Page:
I have had some truly devastatingly bad luck recently - my interview questions to the charming Jasper Kent, author of Twelve, got eaten by the spam filter at work. Then my laptop here at home died with a copy of Jasper's interview questions on it...thankfully I asked him to send the questions to my work email address too, which I could then pick up on my blackberry and forward to myself to post here. Phew - what a mission! But here it is - I hope you enjoy 'em.
What was the first thing you did when you were told that your novel’s been accepted by a publishing house?
I was actually presenting a training course in Vienna, so I just went back in and continued explaining the finer points of the C# programming language. That evening I went out for a meal, all on my own. I can’t remember what I had – something terribly Germanic, I suspect, but I’m sure the wine would have been French.
What is the most difficult thing about waiting to be published?
I suppose the thing that hurts most is leaving one book and trying something different. As it turns out, my first book written, Twelve, is the first to be published, but now I have an affection for my other novels and don’t want to leave them behind.
What motivated you in the dark days whilst writing – when you were doubting yourself and your talent?
That really doesn’t sound like me. I certainly wouldn’t equate doubting my talent as a writer with doubting myself. Perhaps that’s a function of the age at which I started and the fact that I’ve been quite successful in other careers already. Also, writing hasn’t been an overriding, lifelong ambition for me, just one of the many things that I thought I ought to have a go at sometime.
Is Twelve something you’ve worked on for a while before actually sitting down and writing those opening lines?
My approach to writing means that I have everything very much nailed down before I start on any of the text. I usually have a scene by scene synopsis to follow. I think there were about four or five months of research before I started writing. Lots of things do come along as I write, but they don’t typically affect the plot itself. Having said that, the idea for what happens in chapter thirty (trying to avoid giving anything away) came to me after I’d already written a couple of chapters. Surprisingly, it had very little effect on the rest of the story.
What is your process like for coming up with your characters?
To be honest, I don’t really know. I certainly don’t create reams of documents and diagrams planning them like I do with the plot. There are certain aspects of personality that are forced upon characters by events, but other than that, it mostly comes quite naturally as I’m writing.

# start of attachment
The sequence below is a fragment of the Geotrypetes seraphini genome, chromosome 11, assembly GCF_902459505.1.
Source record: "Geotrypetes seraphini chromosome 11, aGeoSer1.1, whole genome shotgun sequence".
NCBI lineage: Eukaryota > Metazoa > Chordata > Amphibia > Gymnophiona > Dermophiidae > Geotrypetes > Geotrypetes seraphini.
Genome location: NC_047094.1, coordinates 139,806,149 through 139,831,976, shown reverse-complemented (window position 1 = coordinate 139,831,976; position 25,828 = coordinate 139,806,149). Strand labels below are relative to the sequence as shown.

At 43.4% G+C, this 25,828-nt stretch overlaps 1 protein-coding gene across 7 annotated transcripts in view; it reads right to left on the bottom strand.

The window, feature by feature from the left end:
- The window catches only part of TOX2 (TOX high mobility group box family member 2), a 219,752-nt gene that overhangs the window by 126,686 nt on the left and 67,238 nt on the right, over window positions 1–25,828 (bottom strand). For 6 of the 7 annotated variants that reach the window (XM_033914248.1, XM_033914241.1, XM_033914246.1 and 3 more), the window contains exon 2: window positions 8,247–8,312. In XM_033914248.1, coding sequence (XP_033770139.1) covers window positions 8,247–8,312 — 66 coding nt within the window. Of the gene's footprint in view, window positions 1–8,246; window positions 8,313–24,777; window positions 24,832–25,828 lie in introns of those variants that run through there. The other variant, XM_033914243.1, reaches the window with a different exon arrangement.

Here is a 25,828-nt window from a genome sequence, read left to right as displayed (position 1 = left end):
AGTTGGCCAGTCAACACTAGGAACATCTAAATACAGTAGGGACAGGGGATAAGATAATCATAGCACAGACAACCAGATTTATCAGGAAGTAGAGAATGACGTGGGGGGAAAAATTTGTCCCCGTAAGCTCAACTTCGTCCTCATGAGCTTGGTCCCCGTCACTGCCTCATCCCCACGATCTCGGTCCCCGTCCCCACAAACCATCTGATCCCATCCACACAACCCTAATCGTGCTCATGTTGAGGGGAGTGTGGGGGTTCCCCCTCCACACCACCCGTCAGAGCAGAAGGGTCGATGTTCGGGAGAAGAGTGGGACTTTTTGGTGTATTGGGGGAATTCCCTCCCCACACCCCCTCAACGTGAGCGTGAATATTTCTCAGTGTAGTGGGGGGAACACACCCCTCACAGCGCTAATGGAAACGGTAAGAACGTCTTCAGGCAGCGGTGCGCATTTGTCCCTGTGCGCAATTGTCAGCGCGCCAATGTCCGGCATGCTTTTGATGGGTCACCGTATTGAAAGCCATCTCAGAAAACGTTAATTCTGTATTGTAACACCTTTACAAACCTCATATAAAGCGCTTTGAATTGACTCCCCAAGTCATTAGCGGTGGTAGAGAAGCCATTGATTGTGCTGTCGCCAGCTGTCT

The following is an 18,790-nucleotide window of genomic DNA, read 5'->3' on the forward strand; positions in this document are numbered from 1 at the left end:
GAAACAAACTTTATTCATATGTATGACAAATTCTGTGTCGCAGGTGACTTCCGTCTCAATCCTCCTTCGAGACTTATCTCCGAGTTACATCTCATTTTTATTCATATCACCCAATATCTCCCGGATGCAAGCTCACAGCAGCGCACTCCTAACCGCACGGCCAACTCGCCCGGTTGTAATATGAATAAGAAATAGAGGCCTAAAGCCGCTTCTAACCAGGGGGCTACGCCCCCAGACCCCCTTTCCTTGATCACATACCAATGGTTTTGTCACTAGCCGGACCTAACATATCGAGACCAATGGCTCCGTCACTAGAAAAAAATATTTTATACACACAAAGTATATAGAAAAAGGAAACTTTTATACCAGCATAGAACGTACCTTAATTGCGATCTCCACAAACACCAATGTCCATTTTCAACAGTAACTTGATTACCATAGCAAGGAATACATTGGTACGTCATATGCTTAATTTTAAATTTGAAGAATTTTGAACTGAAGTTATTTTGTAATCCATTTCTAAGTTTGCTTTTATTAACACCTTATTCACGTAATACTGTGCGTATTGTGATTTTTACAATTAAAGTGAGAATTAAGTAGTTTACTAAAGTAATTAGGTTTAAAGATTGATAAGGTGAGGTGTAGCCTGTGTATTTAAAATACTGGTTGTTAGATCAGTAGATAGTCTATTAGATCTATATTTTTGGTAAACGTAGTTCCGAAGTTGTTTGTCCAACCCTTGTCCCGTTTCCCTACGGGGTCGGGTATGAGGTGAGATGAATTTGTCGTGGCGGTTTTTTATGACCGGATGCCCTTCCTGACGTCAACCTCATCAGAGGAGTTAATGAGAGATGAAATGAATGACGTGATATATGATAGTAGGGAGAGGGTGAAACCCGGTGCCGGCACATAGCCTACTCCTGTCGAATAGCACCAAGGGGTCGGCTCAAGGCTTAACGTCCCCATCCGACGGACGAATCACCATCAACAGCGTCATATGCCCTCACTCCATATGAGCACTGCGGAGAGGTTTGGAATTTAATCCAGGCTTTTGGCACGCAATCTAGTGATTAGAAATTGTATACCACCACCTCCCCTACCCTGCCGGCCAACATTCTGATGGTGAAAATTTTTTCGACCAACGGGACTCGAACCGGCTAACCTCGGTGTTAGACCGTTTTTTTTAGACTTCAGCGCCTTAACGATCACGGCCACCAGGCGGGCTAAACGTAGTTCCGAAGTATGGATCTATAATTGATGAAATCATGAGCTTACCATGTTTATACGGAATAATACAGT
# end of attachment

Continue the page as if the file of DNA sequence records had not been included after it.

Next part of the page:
Your use of superstition and Russian folklore is ever present yet restrained – how difficult did you find writing Twelve and keeping a tight reign on the supernatural element in the novel?
I certainly wanted to tread a line between the natural and the supernatural, and to come to conclusion that the real villain is war itself. Thankfully, there is such a wealth of historical background for the period that it was never a difficult balance to achieve. What’s been more tricky is deciding on the balance for the sequel, Thirteen Years Later, which inevitably has to strike the balance differently, and yet which I’ve written before Twelve has even been published.
Did you have to do a lot of research on the voordalak and on everyone’s favourite bad boy Vlad?
I think every author is pretty much free to reinvent vampires as he or she sees them. The only rule is that they have to be consistent within the world one creates. I’ve absorbed plenty of vampire lore from books and movies over the years, but it all gets regurgitated in a form that fits the stories I want to tell.
The vast majority of my research went into getting Russia and 1812 right, which I think is rather more rewarding, even though inevitably I will have made mistakes. Essentially, I think I’m prepared to laugh off any complaints along the lines of ‘but vampires don’t do that.’ Being told that ‘Napoleon didn’t do that,’ would have a little more substance. I still think I’ll be able to live with it.
You create a wonderfully tense atmosphere in Twelve – teasing out the pieces of the story and placing the clues. Did you ever find yourself wanting to rush ahead and do the “big reveal” as soon as you could? And how did you manage to prevent yourself from doing that?
Once again, I think that doing a lot of planning helps. I produce spreadsheets to show when characters, events and clues are introduced, so I’m ultimately able to actually see how things are balancing out. The hardest part was to delay the revelation that the Oprichniki are vampires, because the reader knows perfectly well what they are even though the narrator, Aleksei, doesn’t. But every dilemma like that has to be dealt with, and hopefully that produces something interesting in the text.
Why choose this period in Russia/France’s history?